My most recent trek to Washington State was no different than the rest in that I made my quarterly pilgrimage to Kubota Gardens. I had remembered from visits in winter’s past that Kubota would have its own ornamentation. Raindrops would often glisten on bare branches and the park itself would be silent save for an occasional adventurous photographer.
Usually, Kubota is a picture of serenity in the winter and to my mind not harsh in the slightest. This trip was different. Whether this was because of the distress I brought with me on my visit or the men who were working on trimming branches of trees that posed a potential risk with chainsaws I am not certain. Two hours before I discovered my grandfather was going to need hospice care.
My emotions swirled and churned and flooded over. Kubota reflected this in many ways. It had snowed the day before I had arrived and the snow had melted causing the ground to be sodden and the waterways to be swollen to the point of bursting. The pumps that would have allowed for the man designed waterfalls to run their course were shut off. Presumably, this was to keep Kubota from flooding worse than it already had.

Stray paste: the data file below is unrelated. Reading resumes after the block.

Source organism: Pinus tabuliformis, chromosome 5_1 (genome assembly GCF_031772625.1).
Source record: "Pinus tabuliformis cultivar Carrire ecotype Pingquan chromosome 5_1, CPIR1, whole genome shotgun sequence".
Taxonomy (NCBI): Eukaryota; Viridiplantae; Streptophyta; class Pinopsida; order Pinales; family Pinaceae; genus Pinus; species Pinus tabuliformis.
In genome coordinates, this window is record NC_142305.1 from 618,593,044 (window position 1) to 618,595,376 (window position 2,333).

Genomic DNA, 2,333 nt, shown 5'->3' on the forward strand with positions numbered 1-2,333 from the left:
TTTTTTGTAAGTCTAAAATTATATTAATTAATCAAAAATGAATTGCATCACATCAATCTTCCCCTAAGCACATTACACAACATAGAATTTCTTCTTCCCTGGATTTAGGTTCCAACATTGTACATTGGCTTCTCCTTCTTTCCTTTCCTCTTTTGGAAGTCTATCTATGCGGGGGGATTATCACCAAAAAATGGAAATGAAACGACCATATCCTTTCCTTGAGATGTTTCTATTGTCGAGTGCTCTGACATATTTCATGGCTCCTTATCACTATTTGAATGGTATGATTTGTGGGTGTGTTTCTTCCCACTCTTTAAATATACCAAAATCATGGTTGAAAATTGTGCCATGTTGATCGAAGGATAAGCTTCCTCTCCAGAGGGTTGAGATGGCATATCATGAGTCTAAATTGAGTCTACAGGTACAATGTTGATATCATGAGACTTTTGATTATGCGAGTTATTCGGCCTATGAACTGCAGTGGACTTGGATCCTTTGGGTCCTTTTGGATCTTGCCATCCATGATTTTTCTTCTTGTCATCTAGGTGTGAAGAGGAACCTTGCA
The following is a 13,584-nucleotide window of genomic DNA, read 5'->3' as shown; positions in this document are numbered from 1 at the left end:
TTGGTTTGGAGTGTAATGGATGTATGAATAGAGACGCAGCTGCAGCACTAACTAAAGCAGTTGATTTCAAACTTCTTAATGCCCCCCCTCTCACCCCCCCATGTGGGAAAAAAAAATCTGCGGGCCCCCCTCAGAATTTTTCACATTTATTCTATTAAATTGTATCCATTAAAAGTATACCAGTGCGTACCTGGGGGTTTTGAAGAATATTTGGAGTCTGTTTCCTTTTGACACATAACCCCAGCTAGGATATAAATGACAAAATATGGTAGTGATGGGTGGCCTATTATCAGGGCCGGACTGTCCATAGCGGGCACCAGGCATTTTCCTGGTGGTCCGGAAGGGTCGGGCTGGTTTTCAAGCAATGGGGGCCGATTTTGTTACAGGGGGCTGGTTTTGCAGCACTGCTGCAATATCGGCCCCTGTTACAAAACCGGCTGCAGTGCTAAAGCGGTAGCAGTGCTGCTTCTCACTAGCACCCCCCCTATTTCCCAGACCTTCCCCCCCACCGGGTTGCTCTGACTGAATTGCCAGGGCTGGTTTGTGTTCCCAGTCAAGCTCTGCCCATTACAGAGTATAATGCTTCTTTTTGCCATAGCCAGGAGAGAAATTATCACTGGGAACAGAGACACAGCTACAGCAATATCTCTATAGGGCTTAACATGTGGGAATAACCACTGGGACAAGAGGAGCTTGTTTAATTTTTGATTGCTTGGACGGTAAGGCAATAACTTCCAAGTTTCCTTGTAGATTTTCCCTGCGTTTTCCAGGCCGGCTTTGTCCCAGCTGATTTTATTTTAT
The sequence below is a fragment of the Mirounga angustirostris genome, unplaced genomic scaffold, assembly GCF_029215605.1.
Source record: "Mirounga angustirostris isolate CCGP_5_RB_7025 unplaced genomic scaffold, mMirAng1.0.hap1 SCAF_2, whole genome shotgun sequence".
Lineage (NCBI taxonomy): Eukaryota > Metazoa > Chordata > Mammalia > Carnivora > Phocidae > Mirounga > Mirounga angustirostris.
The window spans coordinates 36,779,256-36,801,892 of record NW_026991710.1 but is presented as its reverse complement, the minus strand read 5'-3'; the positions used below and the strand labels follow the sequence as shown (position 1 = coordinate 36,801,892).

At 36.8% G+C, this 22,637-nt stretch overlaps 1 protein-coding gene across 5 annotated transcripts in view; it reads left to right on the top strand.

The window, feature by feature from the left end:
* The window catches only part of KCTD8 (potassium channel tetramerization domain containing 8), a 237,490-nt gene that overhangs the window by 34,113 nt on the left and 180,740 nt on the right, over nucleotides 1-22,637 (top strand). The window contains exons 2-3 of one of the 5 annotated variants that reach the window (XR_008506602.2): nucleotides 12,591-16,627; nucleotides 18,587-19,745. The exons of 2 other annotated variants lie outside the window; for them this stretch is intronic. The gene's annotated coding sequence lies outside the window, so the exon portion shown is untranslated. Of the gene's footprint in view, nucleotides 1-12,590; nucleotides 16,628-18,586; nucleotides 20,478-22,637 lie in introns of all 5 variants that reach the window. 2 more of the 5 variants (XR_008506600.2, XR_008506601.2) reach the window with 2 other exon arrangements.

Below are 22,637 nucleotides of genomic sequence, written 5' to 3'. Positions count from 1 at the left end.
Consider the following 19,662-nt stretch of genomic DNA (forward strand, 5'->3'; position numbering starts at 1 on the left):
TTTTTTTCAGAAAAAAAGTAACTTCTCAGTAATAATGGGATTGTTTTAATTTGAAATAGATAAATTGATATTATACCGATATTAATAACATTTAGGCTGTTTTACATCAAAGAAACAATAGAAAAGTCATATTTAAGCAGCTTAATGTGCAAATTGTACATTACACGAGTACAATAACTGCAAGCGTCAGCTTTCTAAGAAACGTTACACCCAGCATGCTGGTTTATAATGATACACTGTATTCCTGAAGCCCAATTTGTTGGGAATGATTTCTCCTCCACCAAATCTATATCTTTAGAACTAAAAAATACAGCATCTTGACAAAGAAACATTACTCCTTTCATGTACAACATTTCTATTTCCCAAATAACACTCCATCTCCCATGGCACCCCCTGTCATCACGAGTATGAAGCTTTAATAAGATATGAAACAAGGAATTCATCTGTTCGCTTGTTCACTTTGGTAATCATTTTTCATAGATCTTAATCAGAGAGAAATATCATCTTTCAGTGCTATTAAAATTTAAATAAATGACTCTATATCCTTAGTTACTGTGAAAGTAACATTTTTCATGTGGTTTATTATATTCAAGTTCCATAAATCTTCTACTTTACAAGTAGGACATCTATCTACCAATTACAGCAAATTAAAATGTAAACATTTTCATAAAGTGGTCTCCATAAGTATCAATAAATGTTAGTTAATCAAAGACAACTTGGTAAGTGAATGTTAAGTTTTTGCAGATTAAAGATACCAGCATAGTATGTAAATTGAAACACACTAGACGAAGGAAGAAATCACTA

Though the stream that runs through Kubota threatened, most of the garden stood unscathed from the thawing. The grand exception to this was the stand of cedars which had always reminded me of a natural vaulted cathedral. This winter visit, the cathedral held a flooded floor.
I trudged along the paths and emotionally I could not take much more. My emotional ground was saturated. Fortunately, there was no additional drama on my trip. It did leave me feeling sympathetic for the ground. While I walked, the plants and shimmering drops offered their solace. In some ways, I suppose they served as surrogate tears before I had to go to my next appointment for work.
One thing that did hold fast, was that Kubota still stood as a sanctuary for me even during very tough times. And if not rejuvenated, Kubota certainly helped me hold fast in the face of an emotional flood.